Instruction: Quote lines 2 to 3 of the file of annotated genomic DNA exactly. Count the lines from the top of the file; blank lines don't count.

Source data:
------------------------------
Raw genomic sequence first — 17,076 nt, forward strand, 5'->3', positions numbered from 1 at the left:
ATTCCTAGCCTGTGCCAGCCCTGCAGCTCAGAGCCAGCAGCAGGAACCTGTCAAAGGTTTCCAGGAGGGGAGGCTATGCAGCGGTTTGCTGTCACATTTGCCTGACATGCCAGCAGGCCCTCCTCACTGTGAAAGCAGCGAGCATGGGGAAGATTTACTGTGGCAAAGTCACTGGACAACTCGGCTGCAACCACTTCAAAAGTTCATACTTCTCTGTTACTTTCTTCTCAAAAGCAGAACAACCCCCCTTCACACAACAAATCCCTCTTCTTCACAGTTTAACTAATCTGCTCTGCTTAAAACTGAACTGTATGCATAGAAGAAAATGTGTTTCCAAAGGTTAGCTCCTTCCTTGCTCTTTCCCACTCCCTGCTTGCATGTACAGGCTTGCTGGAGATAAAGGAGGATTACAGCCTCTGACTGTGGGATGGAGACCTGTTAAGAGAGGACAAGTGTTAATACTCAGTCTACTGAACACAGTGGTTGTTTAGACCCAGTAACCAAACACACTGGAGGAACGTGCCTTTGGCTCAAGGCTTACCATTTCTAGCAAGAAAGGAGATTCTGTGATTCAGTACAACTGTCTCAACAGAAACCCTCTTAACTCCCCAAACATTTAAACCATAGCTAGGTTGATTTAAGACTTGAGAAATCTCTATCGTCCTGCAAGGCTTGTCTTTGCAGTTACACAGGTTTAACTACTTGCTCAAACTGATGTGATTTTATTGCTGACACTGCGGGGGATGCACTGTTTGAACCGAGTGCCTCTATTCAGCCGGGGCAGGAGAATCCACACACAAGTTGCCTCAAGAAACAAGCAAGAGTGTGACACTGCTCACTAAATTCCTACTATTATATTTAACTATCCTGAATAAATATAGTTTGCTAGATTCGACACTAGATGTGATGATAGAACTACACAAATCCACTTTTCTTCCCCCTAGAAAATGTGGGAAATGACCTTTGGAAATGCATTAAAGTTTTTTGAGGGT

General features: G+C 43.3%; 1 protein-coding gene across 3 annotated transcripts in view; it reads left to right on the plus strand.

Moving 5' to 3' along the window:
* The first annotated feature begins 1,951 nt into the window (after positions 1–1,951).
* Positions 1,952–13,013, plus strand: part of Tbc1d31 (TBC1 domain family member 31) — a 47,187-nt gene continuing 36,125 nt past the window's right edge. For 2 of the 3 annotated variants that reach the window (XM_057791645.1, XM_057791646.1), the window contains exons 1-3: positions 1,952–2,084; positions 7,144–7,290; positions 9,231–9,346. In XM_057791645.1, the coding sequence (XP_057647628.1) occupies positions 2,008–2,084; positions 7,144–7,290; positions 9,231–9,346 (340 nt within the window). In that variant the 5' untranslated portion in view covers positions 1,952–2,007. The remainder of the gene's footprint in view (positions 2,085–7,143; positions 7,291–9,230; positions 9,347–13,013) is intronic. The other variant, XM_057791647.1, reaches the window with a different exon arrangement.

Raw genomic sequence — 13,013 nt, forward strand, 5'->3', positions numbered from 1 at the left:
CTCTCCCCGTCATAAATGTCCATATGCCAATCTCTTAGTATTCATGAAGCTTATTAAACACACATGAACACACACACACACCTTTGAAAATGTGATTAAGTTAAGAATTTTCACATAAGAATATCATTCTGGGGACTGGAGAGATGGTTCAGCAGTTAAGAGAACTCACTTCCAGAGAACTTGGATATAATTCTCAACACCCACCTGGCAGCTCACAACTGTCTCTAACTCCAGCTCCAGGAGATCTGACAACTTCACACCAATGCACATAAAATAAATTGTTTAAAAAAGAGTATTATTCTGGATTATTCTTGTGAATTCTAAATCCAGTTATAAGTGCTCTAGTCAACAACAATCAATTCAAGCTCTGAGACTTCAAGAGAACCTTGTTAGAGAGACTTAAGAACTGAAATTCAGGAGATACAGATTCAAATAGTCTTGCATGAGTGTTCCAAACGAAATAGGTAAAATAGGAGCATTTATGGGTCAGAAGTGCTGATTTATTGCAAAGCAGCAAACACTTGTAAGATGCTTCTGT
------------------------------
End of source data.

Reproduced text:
ATTCCTAGCCTGTGCCAGCCCTGCAGCTCAGAGCCAGCAGCAGGAACCTGTCAAAGGTTTCCAGGAGGGGAGGCTATGCAGCGGTTTGCTGTCACATTTGCCTGACATGCCAGCAGGCCCTCCTCACTGTGAAAGCAGCGAGCATGGGGAAGATTTACTGTGGCAAAGTCACTGGACAACTCGGCTGCAACCACTTCAAAAGTTCATACTTCTCTGTTACTTTCTTCTCAAAAGCAGAACAACCCCCCTTCACACAACAAATCCCTCTTCTTCACAGTTTAACTAATCTGCTCTGCTTAAAACTGAACTGTATGCATAGAAGAAAATGTGTTTCCAAAGGTTAGCTCCTTCCTTGCTCTTTCCCACTCCCTGCTTGCATGTACAGGCTTGCTGGAGATAAAGGAGGATTACAGCCTCTGACTGTGGGATGGAGACCTGTTAAGAGAGGACAAGTGTTAATACTCAGTCTACTGAACACAGTGGTTGTTTAGACCCAGTAACCAAACACACTGGAGGAACGTGCCTTTGGCTCAAGGCTTACCATTTCTAGCAAGAAAGGAGATTCTGTGATTCAGTACAACTGTCTCAACAGAAACCCTCTTAACTCCCCAAACATTTAAACCATAGCTAGGTTGATTTAAGACTTGAGAAATCTCTATCGTCCTGCAAGGCTTGTCTTTGCAGTTACACAGGTTTAACTACTTGCTCAAACTGATGTGATTTTATTGCTGACACTGCGGGGGATGCACTGTTTGAACCGAGTGCCTCTATTCAGCCGGGGCAGGAGAATCCACACACAAGTTGCCTCAAGAAACAAGCAAGAGTGTGACACTGCTCACTAAATTCCTACTATTATATTTAACTATCCTGAATAAATATAGTTTGCTAGATTCGACACTAGATGTGATGATAGAACTACACAAATCCACTTTTCTTCCCCCTAGAAAATGTGGGAAATGACCTTTGGAAATGCATTAAAGTTTTTTGAGGGT

General features: G+C 43.3%; 1 protein-coding gene across 3 annotated transcripts in view; it reads left to right on the plus strand.